Too Hot for Humans

Pop X: The newsletter of the Center for Biological Diversity's Population and Sustainability program.
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Climate change

Study: Global Warming Could Soon Make Cities Unlivable

From Stephanie Feldstein, Population & Sustainability Program Director

Earth

Some parts of the country have had warmer-than-usual temperatures this spring. But this heat wave is small potatoes: According to a new study, if we don't stop global warming, many places will get too hot for humans to handle.

If climate change continues unchecked, within 50 years some of the most populous areas in the world could experience deadly heat waves. Cities from Los Angeles to Paris may become unlivable. People will be forced to migrate, increasing pressure on remaining wilderness.

But by reducing fertility rates through universal access to contraception, education and equality — along with transforming our food and energy systems — we can still avoid the worst effects of the climate crisis and be better prepared to adapt to a changing world.

Read on to learn more.

Monarch butterfly

A monarch butterfly enjoys spring blooms in a native garden. Avoiding pesticides on your lawn and garden can help local butterflies and bees survive. Lawn chemicals aren't solely responsible for the decline of insects, but homeowners do use up to 10 times more pesticides per acre than farmers.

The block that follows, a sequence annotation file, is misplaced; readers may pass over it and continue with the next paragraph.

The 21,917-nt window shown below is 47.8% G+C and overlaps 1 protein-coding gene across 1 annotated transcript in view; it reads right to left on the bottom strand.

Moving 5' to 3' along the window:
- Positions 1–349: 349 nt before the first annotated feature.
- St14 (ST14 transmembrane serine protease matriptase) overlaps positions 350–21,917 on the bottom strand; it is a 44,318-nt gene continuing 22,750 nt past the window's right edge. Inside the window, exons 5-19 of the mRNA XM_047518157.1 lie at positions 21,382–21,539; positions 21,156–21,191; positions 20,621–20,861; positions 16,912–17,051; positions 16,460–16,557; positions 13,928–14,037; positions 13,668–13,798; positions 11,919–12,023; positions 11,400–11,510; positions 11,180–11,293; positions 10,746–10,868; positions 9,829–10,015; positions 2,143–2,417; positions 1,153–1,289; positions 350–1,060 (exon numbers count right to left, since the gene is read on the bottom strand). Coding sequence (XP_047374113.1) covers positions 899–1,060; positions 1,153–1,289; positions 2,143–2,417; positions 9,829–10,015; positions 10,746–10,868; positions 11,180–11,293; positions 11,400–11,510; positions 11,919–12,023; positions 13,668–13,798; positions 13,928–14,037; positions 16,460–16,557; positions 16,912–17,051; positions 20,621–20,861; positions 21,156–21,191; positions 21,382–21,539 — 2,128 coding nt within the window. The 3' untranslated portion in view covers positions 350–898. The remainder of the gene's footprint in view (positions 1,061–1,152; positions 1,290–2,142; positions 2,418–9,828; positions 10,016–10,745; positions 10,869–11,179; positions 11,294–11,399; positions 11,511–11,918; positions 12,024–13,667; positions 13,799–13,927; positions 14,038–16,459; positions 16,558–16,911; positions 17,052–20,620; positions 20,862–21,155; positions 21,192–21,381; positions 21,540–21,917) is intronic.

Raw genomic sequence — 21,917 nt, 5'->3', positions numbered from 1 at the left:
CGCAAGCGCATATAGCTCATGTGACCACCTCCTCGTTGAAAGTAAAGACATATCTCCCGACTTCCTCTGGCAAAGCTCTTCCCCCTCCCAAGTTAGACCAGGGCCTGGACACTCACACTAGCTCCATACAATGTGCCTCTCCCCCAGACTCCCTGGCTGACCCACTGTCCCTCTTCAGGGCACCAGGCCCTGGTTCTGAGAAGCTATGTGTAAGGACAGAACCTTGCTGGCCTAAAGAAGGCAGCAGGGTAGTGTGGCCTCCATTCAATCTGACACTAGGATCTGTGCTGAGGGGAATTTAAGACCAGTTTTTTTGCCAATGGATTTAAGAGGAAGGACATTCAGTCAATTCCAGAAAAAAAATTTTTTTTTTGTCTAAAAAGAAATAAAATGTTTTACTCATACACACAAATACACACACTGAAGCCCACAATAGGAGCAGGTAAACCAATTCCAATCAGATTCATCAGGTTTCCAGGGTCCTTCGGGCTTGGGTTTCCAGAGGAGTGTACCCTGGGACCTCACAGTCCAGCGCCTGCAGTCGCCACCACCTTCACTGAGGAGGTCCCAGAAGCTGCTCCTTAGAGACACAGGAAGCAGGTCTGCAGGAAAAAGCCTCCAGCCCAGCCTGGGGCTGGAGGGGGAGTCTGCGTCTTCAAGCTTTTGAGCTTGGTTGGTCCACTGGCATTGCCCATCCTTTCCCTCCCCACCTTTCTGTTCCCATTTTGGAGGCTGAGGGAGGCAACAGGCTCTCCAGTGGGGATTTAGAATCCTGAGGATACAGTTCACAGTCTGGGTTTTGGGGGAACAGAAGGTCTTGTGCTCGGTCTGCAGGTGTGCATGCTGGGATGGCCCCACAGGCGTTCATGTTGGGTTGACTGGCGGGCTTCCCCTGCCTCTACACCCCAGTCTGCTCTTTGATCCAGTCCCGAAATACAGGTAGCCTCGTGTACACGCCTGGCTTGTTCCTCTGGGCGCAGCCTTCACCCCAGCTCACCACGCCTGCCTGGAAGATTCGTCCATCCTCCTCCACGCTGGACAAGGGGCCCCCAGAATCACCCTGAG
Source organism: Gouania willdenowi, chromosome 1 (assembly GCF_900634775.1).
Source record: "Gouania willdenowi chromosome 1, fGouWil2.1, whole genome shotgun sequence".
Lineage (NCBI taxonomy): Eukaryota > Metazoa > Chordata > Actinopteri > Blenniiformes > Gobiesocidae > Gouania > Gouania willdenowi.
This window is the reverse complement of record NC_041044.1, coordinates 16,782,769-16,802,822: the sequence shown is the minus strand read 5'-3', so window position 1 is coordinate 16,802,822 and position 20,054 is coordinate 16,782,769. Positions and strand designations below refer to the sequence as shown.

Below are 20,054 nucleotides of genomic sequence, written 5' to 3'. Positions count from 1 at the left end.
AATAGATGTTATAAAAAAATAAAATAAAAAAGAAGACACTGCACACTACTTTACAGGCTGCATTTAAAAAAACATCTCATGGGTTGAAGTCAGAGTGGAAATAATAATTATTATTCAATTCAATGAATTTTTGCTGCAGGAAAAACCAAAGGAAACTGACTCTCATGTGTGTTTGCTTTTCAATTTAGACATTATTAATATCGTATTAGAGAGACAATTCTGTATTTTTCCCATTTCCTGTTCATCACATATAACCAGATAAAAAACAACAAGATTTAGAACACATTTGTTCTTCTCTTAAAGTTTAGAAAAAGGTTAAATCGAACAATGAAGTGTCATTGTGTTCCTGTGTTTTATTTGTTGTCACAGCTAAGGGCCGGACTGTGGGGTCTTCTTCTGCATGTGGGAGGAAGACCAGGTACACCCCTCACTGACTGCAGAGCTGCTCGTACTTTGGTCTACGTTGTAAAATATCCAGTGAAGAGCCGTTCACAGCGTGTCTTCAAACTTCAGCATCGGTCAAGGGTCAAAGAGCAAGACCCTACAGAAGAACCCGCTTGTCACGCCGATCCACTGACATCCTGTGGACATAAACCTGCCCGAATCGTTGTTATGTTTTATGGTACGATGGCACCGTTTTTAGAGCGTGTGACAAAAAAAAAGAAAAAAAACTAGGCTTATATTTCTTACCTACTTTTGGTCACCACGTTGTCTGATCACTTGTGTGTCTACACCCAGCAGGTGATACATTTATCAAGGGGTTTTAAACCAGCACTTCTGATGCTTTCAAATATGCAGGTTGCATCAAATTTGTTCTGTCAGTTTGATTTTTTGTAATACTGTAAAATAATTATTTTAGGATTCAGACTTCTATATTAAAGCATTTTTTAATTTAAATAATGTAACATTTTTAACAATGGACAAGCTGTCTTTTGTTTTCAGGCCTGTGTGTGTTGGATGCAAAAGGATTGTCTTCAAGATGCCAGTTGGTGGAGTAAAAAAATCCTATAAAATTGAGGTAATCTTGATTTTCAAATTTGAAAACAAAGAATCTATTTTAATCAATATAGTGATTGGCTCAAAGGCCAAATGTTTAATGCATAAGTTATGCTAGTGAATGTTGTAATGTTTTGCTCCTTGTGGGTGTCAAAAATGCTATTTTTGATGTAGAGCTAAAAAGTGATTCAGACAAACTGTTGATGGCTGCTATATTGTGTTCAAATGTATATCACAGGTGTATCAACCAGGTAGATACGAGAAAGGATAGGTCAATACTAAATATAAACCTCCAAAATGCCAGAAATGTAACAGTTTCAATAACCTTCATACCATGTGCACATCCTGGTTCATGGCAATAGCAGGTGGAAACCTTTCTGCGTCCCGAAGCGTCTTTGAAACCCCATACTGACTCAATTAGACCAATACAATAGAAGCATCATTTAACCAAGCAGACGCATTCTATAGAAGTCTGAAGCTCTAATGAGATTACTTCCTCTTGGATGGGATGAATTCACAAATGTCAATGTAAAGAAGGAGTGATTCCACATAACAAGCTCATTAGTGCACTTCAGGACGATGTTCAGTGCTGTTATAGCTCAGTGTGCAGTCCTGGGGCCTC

Population fact

To Kid Or Not to Kid

Interview: To Kid or Not to Kid

Everyone should have the right to choose if and when to have kids. But even with access to contraception, the reproduction decision is complex. In a conversation with Center population campaigner Kelley Dennings, filmmaker Maxine Trump (no relation to Donald) talks about her latest documentary, To Kid or Not to Kid, a powerful personal look at the cultural pressures put on childfree women.

In the interview Kelley and Maxine discuss why people choose to be childfree, the controversial connection to climate change, and the importance of ending the stigma around family planning.

Here's one thing you can do: Watch To Kid or Not to Kid on Amazon Prime or iTunes, then check out the PBS spinoff series, Should We Kid or Not?.

Root vegetables

Study: Eating Less Meat Can Save 2 Billion Tons of Emissions

New research from the University of Michigan and Tulane University, supported by the Center, finds that replacing half the animal-based foods in the U.S. diet with plant-based foods would prevent 1.6 billion tons of greenhouse gas pollution by 2030. If beef consumption were replaced by 90% alongside the 50% reduction in other animal products, more than 2 billion tons of climate pollution would be prevented.

But if we continue business as usual, diet-related emissions will rise by 9%, pushing us closer to dangerous climate tipping points. This new research shows that what we put on our plates today can help move us closer to, or further from, climate stability.

Here's one thing you can do: The Center published a policy guide alongside this new research to show how government leaders can help make sustainable diets more accessible and affordable. Share the guide with your representatives and urge them to treat food policy as climate policy.

Reproductive rights protest

Birth Control Back in the Supreme Court

Earlier this month the Supreme Court heard arguments about whether employers could use religious or moral objections to deny free birth control under the Affordable Care Act. In previous cases the court has considered whether religious groups could refuse to comply with the contraceptive mandate.